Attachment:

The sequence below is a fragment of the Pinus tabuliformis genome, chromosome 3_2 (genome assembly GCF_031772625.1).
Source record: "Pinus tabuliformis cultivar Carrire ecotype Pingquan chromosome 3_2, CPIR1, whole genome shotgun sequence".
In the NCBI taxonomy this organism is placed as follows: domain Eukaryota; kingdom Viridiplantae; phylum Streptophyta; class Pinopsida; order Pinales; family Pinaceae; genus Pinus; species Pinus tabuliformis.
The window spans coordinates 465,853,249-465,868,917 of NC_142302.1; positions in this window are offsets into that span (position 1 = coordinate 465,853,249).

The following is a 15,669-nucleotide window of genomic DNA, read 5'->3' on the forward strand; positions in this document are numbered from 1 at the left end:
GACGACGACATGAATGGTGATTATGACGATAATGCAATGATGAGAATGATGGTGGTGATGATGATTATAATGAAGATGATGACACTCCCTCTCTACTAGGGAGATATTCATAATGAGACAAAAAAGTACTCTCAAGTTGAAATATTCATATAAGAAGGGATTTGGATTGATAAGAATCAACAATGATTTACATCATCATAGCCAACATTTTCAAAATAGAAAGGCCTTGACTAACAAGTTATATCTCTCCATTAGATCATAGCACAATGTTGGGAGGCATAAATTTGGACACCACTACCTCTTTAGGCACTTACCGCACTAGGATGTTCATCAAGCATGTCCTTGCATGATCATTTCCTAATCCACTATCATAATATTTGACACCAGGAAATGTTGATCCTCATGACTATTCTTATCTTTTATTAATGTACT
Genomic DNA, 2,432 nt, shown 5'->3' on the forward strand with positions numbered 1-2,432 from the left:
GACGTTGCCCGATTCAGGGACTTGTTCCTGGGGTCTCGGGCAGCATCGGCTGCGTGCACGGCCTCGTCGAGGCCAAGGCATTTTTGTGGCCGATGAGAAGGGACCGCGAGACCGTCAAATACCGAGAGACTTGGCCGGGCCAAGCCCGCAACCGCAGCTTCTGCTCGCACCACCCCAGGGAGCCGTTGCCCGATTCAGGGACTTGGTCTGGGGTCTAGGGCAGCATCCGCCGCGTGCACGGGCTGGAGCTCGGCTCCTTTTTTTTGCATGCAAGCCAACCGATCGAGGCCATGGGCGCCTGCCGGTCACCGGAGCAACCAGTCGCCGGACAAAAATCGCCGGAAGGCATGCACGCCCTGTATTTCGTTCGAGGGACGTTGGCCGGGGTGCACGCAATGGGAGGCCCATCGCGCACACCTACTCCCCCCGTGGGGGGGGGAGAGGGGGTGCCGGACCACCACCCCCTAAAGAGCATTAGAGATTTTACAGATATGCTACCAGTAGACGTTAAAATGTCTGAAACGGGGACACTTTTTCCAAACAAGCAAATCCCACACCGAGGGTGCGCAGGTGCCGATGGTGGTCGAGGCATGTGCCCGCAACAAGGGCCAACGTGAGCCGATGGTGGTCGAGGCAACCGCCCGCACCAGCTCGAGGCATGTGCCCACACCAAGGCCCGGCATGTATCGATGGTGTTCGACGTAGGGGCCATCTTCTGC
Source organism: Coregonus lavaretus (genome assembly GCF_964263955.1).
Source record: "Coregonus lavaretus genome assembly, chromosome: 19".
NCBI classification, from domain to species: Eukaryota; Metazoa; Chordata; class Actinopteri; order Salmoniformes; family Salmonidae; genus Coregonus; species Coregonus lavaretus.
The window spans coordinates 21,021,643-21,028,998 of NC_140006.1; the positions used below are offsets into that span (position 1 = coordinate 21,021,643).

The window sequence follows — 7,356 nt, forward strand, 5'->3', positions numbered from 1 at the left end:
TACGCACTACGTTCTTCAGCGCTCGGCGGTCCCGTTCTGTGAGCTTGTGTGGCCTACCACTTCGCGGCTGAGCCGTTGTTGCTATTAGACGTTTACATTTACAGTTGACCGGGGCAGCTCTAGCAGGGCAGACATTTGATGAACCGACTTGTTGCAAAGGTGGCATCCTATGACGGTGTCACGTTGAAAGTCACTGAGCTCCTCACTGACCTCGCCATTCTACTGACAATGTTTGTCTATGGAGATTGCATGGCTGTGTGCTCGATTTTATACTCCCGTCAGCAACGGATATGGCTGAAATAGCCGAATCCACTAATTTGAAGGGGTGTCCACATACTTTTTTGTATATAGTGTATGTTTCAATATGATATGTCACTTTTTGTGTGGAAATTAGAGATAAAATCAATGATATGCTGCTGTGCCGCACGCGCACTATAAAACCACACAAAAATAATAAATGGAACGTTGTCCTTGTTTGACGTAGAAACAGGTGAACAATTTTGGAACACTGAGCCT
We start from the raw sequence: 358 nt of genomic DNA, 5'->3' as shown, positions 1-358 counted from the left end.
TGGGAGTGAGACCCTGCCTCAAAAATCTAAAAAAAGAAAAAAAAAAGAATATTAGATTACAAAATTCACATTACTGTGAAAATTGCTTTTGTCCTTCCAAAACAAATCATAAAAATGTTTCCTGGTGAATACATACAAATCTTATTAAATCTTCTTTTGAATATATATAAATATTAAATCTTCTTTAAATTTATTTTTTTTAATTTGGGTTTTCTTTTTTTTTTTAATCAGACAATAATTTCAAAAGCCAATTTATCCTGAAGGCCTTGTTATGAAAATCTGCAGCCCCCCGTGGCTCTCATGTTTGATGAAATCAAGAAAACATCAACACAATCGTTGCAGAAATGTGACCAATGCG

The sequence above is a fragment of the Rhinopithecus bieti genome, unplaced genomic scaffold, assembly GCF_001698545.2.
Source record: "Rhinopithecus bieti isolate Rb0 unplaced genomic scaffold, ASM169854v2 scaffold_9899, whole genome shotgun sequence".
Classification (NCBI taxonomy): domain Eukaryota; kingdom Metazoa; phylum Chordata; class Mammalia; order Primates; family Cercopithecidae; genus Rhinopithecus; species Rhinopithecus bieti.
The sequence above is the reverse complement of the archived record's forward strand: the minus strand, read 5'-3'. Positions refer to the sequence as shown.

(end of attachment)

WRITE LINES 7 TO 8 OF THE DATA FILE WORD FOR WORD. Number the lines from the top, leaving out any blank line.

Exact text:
Genomic DNA, 2,432 nt, shown 5'->3' on the forward strand with positions numbered 1-2,432 from the left:
GACGTTGCCCGATTCAGGGACTTGTTCCTGGGGTCTCGGGCAGCATCGGCTGCGTGCACGGCCTCGTCGAGGCCAAGGCATTTTTGTGGCCGATGAGAAGGGACCGCGAGACCGTCAAATACCGAGAGACTTGGCCGGGCCAAGCCCGCAACCGCAGCTTCTGCTCGCACCACCCCAGGGAGCCGTTGCCCGATTCAGGGACTTGGTCTGGGGTCTAGGGCAGCATCCGCCGCGTGCACGGGCTGGAGCTCGGCTCCTTTTTTTTGCATGCAAGCCAACCGATCGAGGCCATGGGCGCCTGCCGGTCACCGGAGCAACCAGTCGCCGGACAAAAATCGCCGGAAGGCATGCACGCCCTGTATTTCGTTCGAGGGACGTTGGCCGGGGTGCACGCAATGGGAGGCCCATCGCGCACACCTACTCCCCCCGTGGGGGGGGGAGAGGGGGTGCCGGACCACCACCCCCTAAAGAGCATTAGAGATTTTACAGATATGCTACCAGTAGACGTTAAAATGTCTGAAACGGGGACACTTTTTCCAAACAAGCAAATCCCACACCGAGGGTGCGCAGGTGCCGATGGTGGTCGAGGCATGTGCCCGCAACAAGGGCCAACGTGAGCCGATGGTGGTCGAGGCAACCGCCCGCACCAGCTCGAGGCATGTGCCCACACCAAGGCCCGGCATGTATCGATGGTGTTCGACGTAGGGGCCATCTTCTGC